When developing a free-to-play game, there’s one question every developer faces: how is it going to make money? In-app purchases are one way to go. Ad revenue is another. In many cases, you’ll see a mix of both. Phil Hassey’s BREAKFINITY is no exception – but it’s the way he balances the two that makes it so compelling.

BREAKFINITY is what would happen if Breakout or Arkanoid were an endless runner. Players will clear just enough blocks to see their ball move up to the next stage in a never-ending quest for points. You’ll only get one ball, but – and here’s where things get interesting – you can buy more with premium currency OR get a free ball by watching a video advertisement. You can get two free balls every game in this manner, but since it caps out at two there’s still a sense of competition. Your high score is going to be based on those combined three balls alone, not upsetting the leaderboards (unless you want to buy more with premium currency, of course).

 

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Plenty of other games provide incentives for watching video advertisements, but the reward usually comes in the form of premium currency, and it’s often balanced in a way that prevents you from exploiting the system and raising an infinite amount of in-game cash by watching an afternoon of commercials. BREAKFINITY goes in the opposite direction – watching a quick 15 second video is BREAKFINITY‘s answer to “insert coin to continue.” The more you play, the more ad dollars Phil Hassey gets. It’s a win/win.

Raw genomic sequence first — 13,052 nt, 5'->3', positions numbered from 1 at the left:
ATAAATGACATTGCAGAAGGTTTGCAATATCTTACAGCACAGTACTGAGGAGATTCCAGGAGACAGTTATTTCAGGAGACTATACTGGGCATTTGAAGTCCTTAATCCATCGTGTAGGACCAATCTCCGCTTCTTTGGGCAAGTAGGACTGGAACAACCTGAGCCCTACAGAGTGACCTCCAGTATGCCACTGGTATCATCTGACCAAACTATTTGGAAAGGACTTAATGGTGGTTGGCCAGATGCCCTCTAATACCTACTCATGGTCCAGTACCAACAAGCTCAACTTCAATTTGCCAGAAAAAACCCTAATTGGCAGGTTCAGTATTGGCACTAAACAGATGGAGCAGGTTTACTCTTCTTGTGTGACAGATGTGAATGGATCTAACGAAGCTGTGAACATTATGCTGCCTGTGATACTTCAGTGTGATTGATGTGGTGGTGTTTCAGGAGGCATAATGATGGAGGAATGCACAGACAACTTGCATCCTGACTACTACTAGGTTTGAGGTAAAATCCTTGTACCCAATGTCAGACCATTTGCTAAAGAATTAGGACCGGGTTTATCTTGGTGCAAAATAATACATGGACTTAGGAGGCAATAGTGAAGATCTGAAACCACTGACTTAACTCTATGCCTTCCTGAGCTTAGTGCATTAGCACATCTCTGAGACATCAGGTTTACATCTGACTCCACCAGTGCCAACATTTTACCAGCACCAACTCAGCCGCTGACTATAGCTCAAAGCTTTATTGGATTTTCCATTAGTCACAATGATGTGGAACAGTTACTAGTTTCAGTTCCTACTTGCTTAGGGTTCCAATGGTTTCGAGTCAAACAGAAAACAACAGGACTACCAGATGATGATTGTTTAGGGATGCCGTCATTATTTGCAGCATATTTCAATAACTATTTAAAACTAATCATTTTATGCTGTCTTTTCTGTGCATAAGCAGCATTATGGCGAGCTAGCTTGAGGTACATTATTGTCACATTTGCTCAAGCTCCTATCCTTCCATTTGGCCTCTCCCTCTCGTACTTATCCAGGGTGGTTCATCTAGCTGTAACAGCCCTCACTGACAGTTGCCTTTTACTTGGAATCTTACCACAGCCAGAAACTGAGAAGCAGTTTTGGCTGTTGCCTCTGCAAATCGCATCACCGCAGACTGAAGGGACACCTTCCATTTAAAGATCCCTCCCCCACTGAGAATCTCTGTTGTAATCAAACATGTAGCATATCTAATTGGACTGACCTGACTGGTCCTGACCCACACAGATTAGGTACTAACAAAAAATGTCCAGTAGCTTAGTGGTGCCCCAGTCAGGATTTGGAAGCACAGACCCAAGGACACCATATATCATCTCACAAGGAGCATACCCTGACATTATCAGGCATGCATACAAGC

But is it working?

 

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According to a tweet from Phil Hassey on the morning of the game’s launch, BREAKFINITY has “earned enough from Vungle ads to purchase a 50 lb sack of GOAT FEED!,” which, after actual research (that’s right, we’re trained in “googling” here at the Gamezebo Institute) looks to be around $20.

Ok, it’s not much. Before you call this a dismal failure though, let’s bring a few other facts into play;

  • BREAKFINITY was available for maybe 12 hours at that point.
  • According to App Annie, BREAKFINITY has yet to break into the top 1000 overall apps. (EDIT: Phill Hassey has confirmed that while this is true for the US, it’s charting very well in some markets)
  • It’s just a silly tweet. There’s no reason to assume this is how much the game has actually made.

Regardless of the results, there’s no denying the stroke of brilliance here. Balancing “fun” and “monetization” is a damned nightmare; especially in free-to-play games. Phil Hassey has hit on winning formula that addresses both perfectly.

Now if you’ll excuse me, I have a 15 second ad for Boom Beach to watch so I can try to beat my high score.